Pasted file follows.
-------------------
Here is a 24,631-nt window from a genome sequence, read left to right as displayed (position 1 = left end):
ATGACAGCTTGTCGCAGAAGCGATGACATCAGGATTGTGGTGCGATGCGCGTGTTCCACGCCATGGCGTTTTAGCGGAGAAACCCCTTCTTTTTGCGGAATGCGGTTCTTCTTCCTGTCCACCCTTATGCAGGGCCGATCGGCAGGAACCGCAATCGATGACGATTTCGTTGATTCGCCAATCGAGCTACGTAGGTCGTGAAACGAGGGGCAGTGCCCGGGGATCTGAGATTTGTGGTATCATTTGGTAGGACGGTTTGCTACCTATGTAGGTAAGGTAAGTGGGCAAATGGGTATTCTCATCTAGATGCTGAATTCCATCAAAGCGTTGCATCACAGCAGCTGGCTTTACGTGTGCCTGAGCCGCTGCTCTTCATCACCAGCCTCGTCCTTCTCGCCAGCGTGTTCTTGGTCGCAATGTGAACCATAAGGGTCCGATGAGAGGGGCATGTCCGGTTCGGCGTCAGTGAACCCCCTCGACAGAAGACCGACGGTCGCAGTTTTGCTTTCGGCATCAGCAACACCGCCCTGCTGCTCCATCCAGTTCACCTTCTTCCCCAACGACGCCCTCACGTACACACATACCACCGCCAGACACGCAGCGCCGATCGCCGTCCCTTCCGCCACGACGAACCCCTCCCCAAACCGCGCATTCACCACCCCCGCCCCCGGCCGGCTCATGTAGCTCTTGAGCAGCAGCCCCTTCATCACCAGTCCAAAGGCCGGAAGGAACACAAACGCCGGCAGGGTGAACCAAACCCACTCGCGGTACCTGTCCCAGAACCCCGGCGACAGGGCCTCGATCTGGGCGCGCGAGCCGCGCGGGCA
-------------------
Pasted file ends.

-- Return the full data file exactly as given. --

Here is a 24,631-nt window from a genome sequence, read left to right as displayed (position 1 = left end):
ATGACAGCTTGTCGCAGAAGCGATGACATCAGGATTGTGGTGCGATGCGCGTGTTCCACGCCATGGCGTTTTAGCGGAGAAACCCCTTCTTTTTGCGGAATGCGGTTCTTCTTCCTGTCCACCCTTATGCAGGGCCGATCGGCAGGAACCGCAATCGATGACGATTTCGTTGATTCGCCAATCGAGCTACGTAGGTCGTGAAACGAGGGGCAGTGCCCGGGGATCTGAGATTTGTGGTATCATTTGGTAGGACGGTTTGCTACCTATGTAGGTAAGGTAAGTGGGCAAATGGGTATTCTCATCTAGATGCTGAATTCCATCAAAGCGTTGCATCACAGCAGCTGGCTTTACGTGTGCCTGAGCCGCTGCTCTTCATCACCAGCCTCGTCCTTCTCGCCAGCGTGTTCTTGGTCGCAATGTGAACCATAAGGGTCCGATGAGAGGGGCATGTCCGGTTCGGCGTCAGTGAACCCCCTCGACAGAAGACCGACGGTCGCAGTTTTGCTTTCGGCATCAGCAACACCGCCCTGCTGCTCCATCCAGTTCACCTTCTTCCCCAACGACGCCCTCACGTACACACATACCACCGCCAGACACGCAGCGCCGATCGCCGTCCCTTCCGCCACGACGAACCCCTCCCCAAACCGCGCATTCACCACCCCCGCCCCCGGCCGGCTCATGTAGCTCTTGAGCAGCAGCCCCTTCATCACCAGTCCAAAGGCCGGAAGGAACACAAACGCCGGCAGGGTGAACCAAACCCACTCGCGGTACCTGTCCCAGAACCCCGGCGACAGGGCCTCGATCTGGGCGCGCGAGCCGCGCGGGCA